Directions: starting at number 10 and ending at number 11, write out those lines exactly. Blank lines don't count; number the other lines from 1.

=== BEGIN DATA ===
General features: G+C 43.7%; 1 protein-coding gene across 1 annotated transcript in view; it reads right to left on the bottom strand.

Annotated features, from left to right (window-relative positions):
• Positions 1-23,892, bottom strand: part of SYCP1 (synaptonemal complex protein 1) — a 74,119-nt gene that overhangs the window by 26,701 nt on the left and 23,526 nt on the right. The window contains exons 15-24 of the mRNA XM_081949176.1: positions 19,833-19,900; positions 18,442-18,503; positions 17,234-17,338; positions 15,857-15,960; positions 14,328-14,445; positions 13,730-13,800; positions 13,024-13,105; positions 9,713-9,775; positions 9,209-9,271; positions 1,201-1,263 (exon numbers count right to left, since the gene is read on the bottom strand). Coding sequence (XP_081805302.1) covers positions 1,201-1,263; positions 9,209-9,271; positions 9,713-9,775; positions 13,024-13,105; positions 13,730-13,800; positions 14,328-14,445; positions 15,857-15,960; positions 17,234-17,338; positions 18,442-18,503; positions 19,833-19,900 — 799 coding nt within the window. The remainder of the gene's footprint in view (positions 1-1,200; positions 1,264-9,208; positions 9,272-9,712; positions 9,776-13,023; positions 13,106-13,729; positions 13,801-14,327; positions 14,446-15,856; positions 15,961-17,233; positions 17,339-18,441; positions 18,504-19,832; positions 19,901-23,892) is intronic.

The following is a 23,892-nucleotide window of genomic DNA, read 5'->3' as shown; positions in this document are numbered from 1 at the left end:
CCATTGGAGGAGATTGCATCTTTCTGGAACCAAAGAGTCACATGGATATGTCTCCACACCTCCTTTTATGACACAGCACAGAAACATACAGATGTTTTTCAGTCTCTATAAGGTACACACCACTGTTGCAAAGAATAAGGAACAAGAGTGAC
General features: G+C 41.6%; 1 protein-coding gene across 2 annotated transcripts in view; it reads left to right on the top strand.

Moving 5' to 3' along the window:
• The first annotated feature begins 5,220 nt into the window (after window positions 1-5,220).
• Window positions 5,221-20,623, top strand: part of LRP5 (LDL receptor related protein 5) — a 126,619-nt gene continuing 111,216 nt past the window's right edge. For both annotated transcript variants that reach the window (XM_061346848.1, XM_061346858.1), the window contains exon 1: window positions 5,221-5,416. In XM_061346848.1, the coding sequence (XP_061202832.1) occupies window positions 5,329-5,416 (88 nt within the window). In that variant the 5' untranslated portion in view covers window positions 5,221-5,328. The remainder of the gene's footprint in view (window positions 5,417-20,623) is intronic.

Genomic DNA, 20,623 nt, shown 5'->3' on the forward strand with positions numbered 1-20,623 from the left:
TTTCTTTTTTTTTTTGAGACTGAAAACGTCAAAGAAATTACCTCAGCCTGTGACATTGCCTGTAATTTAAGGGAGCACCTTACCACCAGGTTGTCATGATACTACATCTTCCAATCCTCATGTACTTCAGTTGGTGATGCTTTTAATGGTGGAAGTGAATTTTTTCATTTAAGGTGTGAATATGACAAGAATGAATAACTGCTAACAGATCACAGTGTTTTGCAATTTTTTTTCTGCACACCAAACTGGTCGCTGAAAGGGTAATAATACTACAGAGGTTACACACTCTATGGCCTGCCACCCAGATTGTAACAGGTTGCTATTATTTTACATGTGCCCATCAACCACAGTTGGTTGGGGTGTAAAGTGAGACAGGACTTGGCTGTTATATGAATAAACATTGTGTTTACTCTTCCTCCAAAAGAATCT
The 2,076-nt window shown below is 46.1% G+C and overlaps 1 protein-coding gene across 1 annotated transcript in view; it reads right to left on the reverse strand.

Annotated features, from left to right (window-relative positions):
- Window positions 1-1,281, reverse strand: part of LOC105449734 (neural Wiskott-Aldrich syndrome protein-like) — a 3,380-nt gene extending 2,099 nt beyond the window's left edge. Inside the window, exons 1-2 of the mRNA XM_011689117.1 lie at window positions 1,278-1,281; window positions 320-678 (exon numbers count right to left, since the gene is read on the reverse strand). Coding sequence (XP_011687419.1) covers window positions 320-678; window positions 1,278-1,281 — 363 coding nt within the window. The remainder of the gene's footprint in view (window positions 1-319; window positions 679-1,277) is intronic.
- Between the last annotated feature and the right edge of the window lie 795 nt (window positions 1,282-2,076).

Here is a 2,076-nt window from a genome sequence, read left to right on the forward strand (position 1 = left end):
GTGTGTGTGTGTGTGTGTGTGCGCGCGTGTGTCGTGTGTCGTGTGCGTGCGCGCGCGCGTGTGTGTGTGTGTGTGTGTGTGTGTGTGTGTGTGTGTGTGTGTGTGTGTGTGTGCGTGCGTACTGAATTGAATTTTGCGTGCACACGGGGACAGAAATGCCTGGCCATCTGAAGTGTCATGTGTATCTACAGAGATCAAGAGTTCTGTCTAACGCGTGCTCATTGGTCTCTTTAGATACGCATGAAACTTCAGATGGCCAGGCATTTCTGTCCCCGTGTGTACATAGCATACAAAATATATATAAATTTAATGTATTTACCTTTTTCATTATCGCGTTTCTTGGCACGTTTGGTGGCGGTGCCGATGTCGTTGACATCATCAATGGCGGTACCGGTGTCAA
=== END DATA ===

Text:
Genomic DNA, 20,623 nt, shown 5'->3' on the forward strand with positions numbered 1-20,623 from the left:
TTTCTTTTTTTTTTTGAGACTGAAAACGTCAAAGAAATTACCTCAGCCTGTGACATTGCCTGTAATTTAAGGGAGCACCTTACCACCAGGTTGTCATGATACTACATCTTCCAATCCTCATGTACTTCAGTTGGTGATGCTTTTAATGGTGGAAGTGAATTTTTTCATTTAAGGTGTGAATATGACAAGAATGAATAACTGCTAACAGATCACAGTGTTTTGCAATTTTTTTTCTGCACACCAAACTGGTCGCTGAAAGGGTAATAATACTACAGAGGTTACACACTCTATGGCCTGCCACCCAGATTGTAACAGGTTGCTATTATTTTACATGTGCCCATCAACCACAGTTGGTTGGGGTGTAAAGTGAGACAGGACTTGGCTGTTATATGAATAAACATTGTGTTTACTCTTCCTCCAAAAGAATCT